Sunday, February 21, 2010

Dual Deployment

So I've been doing some more designing lately on the Sudden Mach, which is my 29mm Machbuster design, which I have designed to drag race the Wildman Blackhawk*. I don't have a final design yet, but after running a few basic simulations I have come to the unremarkable and inescapable conclusion that it's going to go very high.

On the order of 800 feet on a D, 1800 on an E, 2300 on an F, 3500 on a G, up to 4500 on an H motor, and as high as 6500 feet on an I motor. 6500 feet is one and a quarter miles. 2 kilometers. If I launched it from sea level, it would top out at roughly the same elevation as Mount Washington. Only about 2200 times faster than me climbing it.

At those altitudes, it'll be next to impossible to recover it. Even with a 3:1 ratio of drift to fall, as would be for a 12" parachute, it'll end up nearly half a mile away, more if it's windy. An 18" chute, better to avoid damage, would make the chance of getting my casing back very low.

So, I've decided to go the dual-deploy route. It's tricky, because you have to coordinate multiple reocvery devices, but it'll be worth it. The way it works is that you separate the rocket into two parts - the nose section which contains the primary parachute, and the fin can (with motor) that contains a streamer or smaller chute. In between, usually inside a coupler, goes an avionics bay (av-bay) with a dual-deployment altimeter.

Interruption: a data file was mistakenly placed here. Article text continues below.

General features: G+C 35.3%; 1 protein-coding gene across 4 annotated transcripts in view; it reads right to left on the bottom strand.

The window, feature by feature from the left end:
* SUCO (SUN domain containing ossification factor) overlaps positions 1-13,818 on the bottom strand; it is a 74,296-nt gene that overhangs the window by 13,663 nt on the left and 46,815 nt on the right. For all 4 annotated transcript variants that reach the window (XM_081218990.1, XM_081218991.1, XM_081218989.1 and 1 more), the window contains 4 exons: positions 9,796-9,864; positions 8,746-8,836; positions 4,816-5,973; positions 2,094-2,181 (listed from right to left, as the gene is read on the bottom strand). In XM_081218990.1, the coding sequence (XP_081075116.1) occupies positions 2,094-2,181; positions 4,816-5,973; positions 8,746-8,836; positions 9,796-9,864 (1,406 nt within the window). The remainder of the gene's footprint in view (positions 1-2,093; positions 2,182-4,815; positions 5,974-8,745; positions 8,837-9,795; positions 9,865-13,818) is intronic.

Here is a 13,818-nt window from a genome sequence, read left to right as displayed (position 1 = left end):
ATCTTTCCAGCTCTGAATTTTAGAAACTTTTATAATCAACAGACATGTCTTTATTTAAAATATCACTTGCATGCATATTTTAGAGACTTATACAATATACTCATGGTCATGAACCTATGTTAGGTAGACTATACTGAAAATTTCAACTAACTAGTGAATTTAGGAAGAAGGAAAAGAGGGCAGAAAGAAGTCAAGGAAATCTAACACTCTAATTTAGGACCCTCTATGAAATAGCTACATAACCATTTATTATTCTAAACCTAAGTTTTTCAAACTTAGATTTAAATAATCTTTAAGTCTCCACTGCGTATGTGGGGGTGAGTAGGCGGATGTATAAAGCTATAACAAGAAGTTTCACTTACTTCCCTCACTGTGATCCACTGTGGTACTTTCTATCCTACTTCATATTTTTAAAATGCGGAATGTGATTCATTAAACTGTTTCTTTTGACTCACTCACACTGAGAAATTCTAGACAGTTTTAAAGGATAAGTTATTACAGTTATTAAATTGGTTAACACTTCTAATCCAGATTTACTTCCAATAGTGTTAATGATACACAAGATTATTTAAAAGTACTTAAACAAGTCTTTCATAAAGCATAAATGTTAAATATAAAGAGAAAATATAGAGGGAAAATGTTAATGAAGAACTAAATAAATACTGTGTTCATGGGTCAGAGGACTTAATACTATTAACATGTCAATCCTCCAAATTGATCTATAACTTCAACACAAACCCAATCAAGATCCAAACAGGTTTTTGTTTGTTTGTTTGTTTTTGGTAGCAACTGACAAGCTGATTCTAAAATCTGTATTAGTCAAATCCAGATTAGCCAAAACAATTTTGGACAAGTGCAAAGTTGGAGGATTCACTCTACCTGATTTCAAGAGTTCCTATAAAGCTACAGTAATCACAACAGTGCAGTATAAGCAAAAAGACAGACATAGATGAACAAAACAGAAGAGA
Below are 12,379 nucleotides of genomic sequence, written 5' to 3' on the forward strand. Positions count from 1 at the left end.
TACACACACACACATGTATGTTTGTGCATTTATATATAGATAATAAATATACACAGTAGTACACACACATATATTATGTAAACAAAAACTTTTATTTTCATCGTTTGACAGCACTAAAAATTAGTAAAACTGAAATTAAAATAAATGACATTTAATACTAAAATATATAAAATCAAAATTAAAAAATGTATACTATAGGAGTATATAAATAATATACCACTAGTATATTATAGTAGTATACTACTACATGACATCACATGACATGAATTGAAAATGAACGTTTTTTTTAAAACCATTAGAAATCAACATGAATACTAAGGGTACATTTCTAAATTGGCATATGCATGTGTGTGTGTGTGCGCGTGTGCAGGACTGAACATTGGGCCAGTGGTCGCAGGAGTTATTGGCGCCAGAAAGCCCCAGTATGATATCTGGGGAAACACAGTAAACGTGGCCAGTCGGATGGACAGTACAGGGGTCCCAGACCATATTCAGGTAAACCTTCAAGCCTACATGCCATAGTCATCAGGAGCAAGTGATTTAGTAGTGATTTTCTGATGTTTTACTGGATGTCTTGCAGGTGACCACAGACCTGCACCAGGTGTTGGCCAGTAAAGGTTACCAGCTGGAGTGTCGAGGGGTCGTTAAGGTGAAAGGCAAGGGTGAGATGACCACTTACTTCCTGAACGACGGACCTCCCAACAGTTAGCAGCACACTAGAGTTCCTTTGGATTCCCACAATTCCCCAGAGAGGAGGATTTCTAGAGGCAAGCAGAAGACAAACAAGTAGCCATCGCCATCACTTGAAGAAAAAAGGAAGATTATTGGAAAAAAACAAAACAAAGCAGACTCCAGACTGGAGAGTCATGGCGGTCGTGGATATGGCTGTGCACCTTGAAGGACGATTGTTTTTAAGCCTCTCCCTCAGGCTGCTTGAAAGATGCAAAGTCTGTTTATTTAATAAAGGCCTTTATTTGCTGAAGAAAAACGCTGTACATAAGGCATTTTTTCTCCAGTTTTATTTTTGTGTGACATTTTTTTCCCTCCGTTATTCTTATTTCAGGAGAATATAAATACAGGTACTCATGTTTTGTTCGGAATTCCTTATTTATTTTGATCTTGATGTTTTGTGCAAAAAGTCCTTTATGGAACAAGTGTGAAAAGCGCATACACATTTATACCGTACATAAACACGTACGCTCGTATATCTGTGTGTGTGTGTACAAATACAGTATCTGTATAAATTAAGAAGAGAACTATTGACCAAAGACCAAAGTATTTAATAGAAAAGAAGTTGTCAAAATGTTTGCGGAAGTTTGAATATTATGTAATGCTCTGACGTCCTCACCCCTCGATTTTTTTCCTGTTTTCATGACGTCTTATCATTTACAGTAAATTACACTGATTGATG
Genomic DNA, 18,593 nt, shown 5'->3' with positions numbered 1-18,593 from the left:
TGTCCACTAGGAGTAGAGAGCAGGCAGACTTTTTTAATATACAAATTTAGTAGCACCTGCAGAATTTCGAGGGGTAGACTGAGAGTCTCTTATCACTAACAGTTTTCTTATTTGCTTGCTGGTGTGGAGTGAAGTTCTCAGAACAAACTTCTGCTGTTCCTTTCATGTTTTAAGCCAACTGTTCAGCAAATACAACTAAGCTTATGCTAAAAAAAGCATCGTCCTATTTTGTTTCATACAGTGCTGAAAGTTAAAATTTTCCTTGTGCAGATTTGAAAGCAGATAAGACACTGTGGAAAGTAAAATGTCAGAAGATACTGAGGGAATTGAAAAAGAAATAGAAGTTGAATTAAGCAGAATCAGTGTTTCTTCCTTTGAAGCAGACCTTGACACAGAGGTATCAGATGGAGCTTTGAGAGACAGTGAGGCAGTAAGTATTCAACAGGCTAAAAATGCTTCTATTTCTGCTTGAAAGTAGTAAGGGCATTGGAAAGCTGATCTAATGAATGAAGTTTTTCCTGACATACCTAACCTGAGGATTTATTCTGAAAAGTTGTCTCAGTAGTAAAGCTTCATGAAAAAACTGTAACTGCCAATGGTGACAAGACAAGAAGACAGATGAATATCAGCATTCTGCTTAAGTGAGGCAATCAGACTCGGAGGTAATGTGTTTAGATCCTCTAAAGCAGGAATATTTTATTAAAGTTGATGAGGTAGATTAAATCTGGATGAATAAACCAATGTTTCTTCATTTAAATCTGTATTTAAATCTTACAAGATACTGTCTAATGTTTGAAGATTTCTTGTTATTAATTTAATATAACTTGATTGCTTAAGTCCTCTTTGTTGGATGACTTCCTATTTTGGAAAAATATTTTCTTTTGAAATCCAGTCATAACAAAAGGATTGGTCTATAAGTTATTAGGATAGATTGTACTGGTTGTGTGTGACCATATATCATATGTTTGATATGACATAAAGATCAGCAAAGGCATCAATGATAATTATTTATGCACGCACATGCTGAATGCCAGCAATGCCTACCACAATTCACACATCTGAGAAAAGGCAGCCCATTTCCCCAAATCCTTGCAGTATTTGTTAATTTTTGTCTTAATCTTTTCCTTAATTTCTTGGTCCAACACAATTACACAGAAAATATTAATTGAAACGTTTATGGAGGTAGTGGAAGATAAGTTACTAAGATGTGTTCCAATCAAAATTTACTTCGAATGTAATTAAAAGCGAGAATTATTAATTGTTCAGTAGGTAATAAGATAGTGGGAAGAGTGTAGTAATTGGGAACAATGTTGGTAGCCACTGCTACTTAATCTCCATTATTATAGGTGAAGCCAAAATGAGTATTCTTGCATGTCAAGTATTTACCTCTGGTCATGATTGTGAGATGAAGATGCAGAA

You program it to deploy the streamer at apogee, and the main chute at a lower altitude; it does so by firing blackpowder charges. From apogee to the lower alittude (500-1000 ft), it falls quickly but controlled. After the main deploys, it falls slowly, but with less total drift than main deployment at high altitude. The system lets you land more easily in smaller fields, with less drift.

3 comments:

DTH Rocket said...

The problem with that is if it goes out of sight (which it easily could do) you've lost a pretty penny on those electronics. My mach-rocket a couple summers ago went clear out of sight and was never seen again, thankfully I didn't put any expensive payloads in it.

The EGE said...

Well, that's the whole point of dual-deploy. Even though it goes out of sight, the rocket will land pretty close to the pad. Which not only saves the electronics, but the expensive motor case as well.

Plus, I'll be launching this at NERRF, which has dozens of people watching the rockets and roaming around. Someone is either going to spot it in the sky, or find it on the ground.

DTH Rocket said...

I guess you're right, but I'm still too afraid to put electronics in rockets like that.